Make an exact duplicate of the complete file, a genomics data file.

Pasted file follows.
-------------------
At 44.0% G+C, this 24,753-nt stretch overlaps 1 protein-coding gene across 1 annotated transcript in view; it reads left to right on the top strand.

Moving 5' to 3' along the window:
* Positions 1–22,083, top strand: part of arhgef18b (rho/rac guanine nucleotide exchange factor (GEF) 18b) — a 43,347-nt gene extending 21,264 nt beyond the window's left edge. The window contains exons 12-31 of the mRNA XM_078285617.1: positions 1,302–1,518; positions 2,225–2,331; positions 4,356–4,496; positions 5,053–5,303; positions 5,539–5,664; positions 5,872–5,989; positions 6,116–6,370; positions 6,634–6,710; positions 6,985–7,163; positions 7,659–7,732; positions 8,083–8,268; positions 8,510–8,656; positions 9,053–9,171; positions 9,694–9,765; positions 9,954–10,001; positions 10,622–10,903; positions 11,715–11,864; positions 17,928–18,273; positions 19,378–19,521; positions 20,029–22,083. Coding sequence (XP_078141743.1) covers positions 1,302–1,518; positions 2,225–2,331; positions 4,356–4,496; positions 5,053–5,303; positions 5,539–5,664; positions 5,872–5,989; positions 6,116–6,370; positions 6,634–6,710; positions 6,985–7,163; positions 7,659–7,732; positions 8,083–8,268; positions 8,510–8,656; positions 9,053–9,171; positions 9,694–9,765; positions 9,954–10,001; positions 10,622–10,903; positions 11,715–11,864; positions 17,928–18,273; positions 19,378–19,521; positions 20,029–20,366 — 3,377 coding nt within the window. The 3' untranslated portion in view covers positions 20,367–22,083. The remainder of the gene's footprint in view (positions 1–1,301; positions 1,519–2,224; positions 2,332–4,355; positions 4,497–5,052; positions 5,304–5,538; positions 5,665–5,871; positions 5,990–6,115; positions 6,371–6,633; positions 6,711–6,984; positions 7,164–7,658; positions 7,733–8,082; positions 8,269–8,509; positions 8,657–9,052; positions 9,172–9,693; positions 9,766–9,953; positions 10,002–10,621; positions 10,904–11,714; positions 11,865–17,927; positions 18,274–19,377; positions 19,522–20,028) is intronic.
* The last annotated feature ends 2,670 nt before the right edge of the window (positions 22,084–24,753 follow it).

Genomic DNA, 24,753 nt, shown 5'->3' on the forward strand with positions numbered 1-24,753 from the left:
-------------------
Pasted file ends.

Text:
At 44.0% G+C, this 24,753-nt stretch overlaps 1 protein-coding gene across 1 annotated transcript in view; it reads left to right on the top strand.

Moving 5' to 3' along the window:
* Positions 1–22,083, top strand: part of arhgef18b (rho/rac guanine nucleotide exchange factor (GEF) 18b) — a 43,347-nt gene extending 21,264 nt beyond the window's left edge. The window contains exons 12-31 of the mRNA XM_078285617.1: positions 1,302–1,518; positions 2,225–2,331; positions 4,356–4,496; positions 5,053–5,303; positions 5,539–5,664; positions 5,872–5,989; positions 6,116–6,370; positions 6,634–6,710; positions 6,985–7,163; positions 7,659–7,732; positions 8,083–8,268; positions 8,510–8,656; positions 9,053–9,171; positions 9,694–9,765; positions 9,954–10,001; positions 10,622–10,903; positions 11,715–11,864; positions 17,928–18,273; positions 19,378–19,521; positions 20,029–22,083. Coding sequence (XP_078141743.1) covers positions 1,302–1,518; positions 2,225–2,331; positions 4,356–4,496; positions 5,053–5,303; positions 5,539–5,664; positions 5,872–5,989; positions 6,116–6,370; positions 6,634–6,710; positions 6,985–7,163; positions 7,659–7,732; positions 8,083–8,268; positions 8,510–8,656; positions 9,053–9,171; positions 9,694–9,765; positions 9,954–10,001; positions 10,622–10,903; positions 11,715–11,864; positions 17,928–18,273; positions 19,378–19,521; positions 20,029–20,366 — 3,377 coding nt within the window. The 3' untranslated portion in view covers positions 20,367–22,083. The remainder of the gene's footprint in view (positions 1–1,301; positions 1,519–2,224; positions 2,332–4,355; positions 4,497–5,052; positions 5,304–5,538; positions 5,665–5,871; positions 5,990–6,115; positions 6,371–6,633; positions 6,711–6,984; positions 7,164–7,658; positions 7,733–8,082; positions 8,269–8,509; positions 8,657–9,052; positions 9,172–9,693; positions 9,766–9,953; positions 10,002–10,621; positions 10,904–11,714; positions 11,865–17,927; positions 18,274–19,377; positions 19,522–20,028) is intronic.
* The last annotated feature ends 2,670 nt before the right edge of the window (positions 22,084–24,753 follow it).

Genomic DNA, 24,753 nt, shown 5'->3' on the forward strand with positions numbered 1-24,753 from the left: